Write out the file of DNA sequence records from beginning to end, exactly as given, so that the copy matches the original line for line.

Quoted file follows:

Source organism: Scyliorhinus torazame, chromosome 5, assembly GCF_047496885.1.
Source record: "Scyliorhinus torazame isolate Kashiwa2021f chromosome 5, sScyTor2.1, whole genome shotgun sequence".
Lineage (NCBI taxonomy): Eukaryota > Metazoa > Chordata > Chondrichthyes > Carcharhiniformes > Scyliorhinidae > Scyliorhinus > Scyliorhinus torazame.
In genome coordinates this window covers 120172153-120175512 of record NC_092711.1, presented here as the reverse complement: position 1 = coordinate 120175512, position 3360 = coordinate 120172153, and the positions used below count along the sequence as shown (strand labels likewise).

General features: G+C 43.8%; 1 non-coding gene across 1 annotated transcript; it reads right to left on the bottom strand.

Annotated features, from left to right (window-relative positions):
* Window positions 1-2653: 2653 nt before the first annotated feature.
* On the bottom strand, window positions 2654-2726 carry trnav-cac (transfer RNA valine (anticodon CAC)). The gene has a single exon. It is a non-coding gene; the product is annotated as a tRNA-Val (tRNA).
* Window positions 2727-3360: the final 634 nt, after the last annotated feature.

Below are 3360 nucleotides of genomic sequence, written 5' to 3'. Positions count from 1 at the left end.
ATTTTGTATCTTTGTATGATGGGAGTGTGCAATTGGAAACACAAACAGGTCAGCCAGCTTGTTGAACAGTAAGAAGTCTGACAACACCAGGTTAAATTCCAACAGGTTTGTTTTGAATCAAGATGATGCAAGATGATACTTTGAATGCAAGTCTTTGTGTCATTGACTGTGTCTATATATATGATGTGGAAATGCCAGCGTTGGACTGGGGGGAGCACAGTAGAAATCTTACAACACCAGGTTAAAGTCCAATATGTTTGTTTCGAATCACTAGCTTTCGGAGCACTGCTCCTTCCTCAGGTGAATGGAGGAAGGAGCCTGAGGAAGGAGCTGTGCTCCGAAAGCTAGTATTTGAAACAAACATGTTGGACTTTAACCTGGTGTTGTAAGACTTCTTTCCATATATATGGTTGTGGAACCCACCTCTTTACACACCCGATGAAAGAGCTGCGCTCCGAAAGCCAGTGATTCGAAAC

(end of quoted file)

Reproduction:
Source organism: Scyliorhinus torazame, chromosome 5, assembly GCF_047496885.1.
Source record: "Scyliorhinus torazame isolate Kashiwa2021f chromosome 5, sScyTor2.1, whole genome shotgun sequence".
Lineage (NCBI taxonomy): Eukaryota > Metazoa > Chordata > Chondrichthyes > Carcharhiniformes > Scyliorhinidae > Scyliorhinus > Scyliorhinus torazame.
In genome coordinates this window covers 120172153-120175512 of record NC_092711.1, presented here as the reverse complement: position 1 = coordinate 120175512, position 3360 = coordinate 120172153, and the positions used below count along the sequence as shown (strand labels likewise).

General features: G+C 43.8%; 1 non-coding gene across 1 annotated transcript; it reads right to left on the bottom strand.

Annotated features, from left to right (window-relative positions):
* Window positions 1-2653: 2653 nt before the first annotated feature.
* On the bottom strand, window positions 2654-2726 carry trnav-cac (transfer RNA valine (anticodon CAC)). The gene has a single exon. It is a non-coding gene; the product is annotated as a tRNA-Val (tRNA).
* Window positions 2727-3360: the final 634 nt, after the last annotated feature.

Below are 3360 nucleotides of genomic sequence, written 5' to 3'. Positions count from 1 at the left end.
ATTTTGTATCTTTGTATGATGGGAGTGTGCAATTGGAAACACAAACAGGTCAGCCAGCTTGTTGAACAGTAAGAAGTCTGACAACACCAGGTTAAATTCCAACAGGTTTGTTTTGAATCAAGATGATGCAAGATGATACTTTGAATGCAAGTCTTTGTGTCATTGACTGTGTCTATATATATGATGTGGAAATGCCAGCGTTGGACTGGGGGGAGCACAGTAGAAATCTTACAACACCAGGTTAAAGTCCAATATGTTTGTTTCGAATCACTAGCTTTCGGAGCACTGCTCCTTCCTCAGGTGAATGGAGGAAGGAGCCTGAGGAAGGAGCTGTGCTCCGAAAGCTAGTATTTGAAACAAACATGTTGGACTTTAACCTGGTGTTGTAAGACTTCTTTCCATATATATGGTTGTGGAACCCACCTCTTTACACACCCGATGAAAGAGCTGCGCTCCGAAAGCCAGTGATTCGAAAC